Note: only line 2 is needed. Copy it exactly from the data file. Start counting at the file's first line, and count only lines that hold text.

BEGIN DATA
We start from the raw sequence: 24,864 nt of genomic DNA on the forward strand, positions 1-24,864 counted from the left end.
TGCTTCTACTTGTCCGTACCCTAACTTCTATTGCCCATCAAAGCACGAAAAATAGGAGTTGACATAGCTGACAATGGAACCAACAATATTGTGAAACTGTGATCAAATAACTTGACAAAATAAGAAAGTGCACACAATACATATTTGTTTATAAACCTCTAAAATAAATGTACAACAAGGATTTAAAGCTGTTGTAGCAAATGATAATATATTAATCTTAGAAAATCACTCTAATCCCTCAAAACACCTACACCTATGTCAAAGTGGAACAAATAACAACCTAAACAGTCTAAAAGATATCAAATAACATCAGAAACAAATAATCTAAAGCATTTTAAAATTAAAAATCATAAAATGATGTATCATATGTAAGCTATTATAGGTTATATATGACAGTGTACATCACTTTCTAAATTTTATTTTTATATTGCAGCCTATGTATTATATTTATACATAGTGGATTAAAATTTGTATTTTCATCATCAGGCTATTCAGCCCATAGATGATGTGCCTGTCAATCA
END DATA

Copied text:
TGCTTCTACTTGTCCGTACCCTAACTTCTATTGCCCATCAAAGCACGAAAAATAGGAGTTGACATAGCTGACAATGGAACCAACAATATTGTGAAACTGTGATCAAATAACTTGACAAAATAAGAAAGTGCACACAATACATATTTGTTTATAAACCTCTAAAATAAATGTACAACAAGGATTTAAAGCTGTTGTAGCAAATGATAATATATTAATCTTAGAAAATCACTCTAATCCCTCAAAACACCTACACCTATGTCAAAGTGGAACAAATAACAACCTAAACAGTCTAAAAGATATCAAATAACATCAGAAACAAATAATCTAAAGCATTTTAAAATTAAAAATCATAAAATGATGTATCATATGTAAGCTATTATAGGTTATATATGACAGTGTACATCACTTTCTAAATTTTATTTTTATATTGCAGCCTATGTATTATATTTATACATAGTGGATTAAAATTTGTATTTTCATCATCAGGCTATTCAGCCCATAGATGATGTGCCTGTCAATCA